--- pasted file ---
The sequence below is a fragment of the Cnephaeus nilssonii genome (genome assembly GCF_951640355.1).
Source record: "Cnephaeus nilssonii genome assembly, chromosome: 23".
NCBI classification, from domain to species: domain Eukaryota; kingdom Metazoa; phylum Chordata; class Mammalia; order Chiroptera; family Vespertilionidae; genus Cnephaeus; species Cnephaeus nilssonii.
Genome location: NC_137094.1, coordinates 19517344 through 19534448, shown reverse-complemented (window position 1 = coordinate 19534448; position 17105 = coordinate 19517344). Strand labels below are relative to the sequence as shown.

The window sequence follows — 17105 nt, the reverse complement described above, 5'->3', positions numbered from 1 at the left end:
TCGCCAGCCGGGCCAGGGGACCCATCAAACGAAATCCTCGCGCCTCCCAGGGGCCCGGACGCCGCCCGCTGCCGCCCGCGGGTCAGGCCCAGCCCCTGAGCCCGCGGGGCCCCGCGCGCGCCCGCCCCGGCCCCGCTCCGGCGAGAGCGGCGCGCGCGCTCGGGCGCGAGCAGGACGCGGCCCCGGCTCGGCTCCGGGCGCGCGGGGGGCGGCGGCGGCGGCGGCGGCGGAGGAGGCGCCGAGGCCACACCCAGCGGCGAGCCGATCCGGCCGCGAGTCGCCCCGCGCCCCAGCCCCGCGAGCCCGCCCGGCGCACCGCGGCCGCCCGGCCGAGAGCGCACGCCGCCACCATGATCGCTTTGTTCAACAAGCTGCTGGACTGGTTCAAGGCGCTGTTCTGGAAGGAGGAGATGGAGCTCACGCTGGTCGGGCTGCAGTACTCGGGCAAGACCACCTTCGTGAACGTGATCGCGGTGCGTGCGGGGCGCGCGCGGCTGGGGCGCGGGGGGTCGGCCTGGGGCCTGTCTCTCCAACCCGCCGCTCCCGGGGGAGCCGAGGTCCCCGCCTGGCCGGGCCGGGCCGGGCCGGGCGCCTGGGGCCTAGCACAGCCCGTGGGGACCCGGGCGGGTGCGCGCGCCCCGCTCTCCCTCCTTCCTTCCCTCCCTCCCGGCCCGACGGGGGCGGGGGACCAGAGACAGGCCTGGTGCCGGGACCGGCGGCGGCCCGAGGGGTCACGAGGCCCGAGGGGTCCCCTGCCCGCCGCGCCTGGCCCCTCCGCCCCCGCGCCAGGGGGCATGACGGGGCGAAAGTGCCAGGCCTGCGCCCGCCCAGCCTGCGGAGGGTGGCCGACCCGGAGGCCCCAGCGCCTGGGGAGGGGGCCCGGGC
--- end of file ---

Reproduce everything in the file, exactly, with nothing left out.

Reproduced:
The sequence below is a fragment of the Cnephaeus nilssonii genome (genome assembly GCF_951640355.1).
Source record: "Cnephaeus nilssonii genome assembly, chromosome: 23".
NCBI classification, from domain to species: domain Eukaryota; kingdom Metazoa; phylum Chordata; class Mammalia; order Chiroptera; family Vespertilionidae; genus Cnephaeus; species Cnephaeus nilssonii.
Genome location: NC_137094.1, coordinates 19517344 through 19534448, shown reverse-complemented (window position 1 = coordinate 19534448; position 17105 = coordinate 19517344). Strand labels below are relative to the sequence as shown.

The window sequence follows — 17105 nt, the reverse complement described above, 5'->3', positions numbered from 1 at the left end:
TCGCCAGCCGGGCCAGGGGACCCATCAAACGAAATCCTCGCGCCTCCCAGGGGCCCGGACGCCGCCCGCTGCCGCCCGCGGGTCAGGCCCAGCCCCTGAGCCCGCGGGGCCCCGCGCGCGCCCGCCCCGGCCCCGCTCCGGCGAGAGCGGCGCGCGCGCTCGGGCGCGAGCAGGACGCGGCCCCGGCTCGGCTCCGGGCGCGCGGGGGGCGGCGGCGGCGGCGGCGGCGGAGGAGGCGCCGAGGCCACACCCAGCGGCGAGCCGATCCGGCCGCGAGTCGCCCCGCGCCCCAGCCCCGCGAGCCCGCCCGGCGCACCGCGGCCGCCCGGCCGAGAGCGCACGCCGCCACCATGATCGCTTTGTTCAACAAGCTGCTGGACTGGTTCAAGGCGCTGTTCTGGAAGGAGGAGATGGAGCTCACGCTGGTCGGGCTGCAGTACTCGGGCAAGACCACCTTCGTGAACGTGATCGCGGTGCGTGCGGGGCGCGCGCGGCTGGGGCGCGGGGGGTCGGCCTGGGGCCTGTCTCTCCAACCCGCCGCTCCCGGGGGAGCCGAGGTCCCCGCCTGGCCGGGCCGGGCCGGGCCGGGCGCCTGGGGCCTAGCACAGCCCGTGGGGACCCGGGCGGGTGCGCGCGCCCCGCTCTCCCTCCTTCCTTCCCTCCCTCCCGGCCCGACGGGGGCGGGGGACCAGAGACAGGCCTGGTGCCGGGACCGGCGGCGGCCCGAGGGGTCACGAGGCCCGAGGGGTCCCCTGCCCGCCGCGCCTGGCCCCTCCGCCCCCGCGCCAGGGGGCATGACGGGGCGAAAGTGCCAGGCCTGCGCCCGCCCAGCCTGCGGAGGGTGGCCGACCCGGAGGCCCCAGCGCCTGGGGAGGGGGCCCGGGC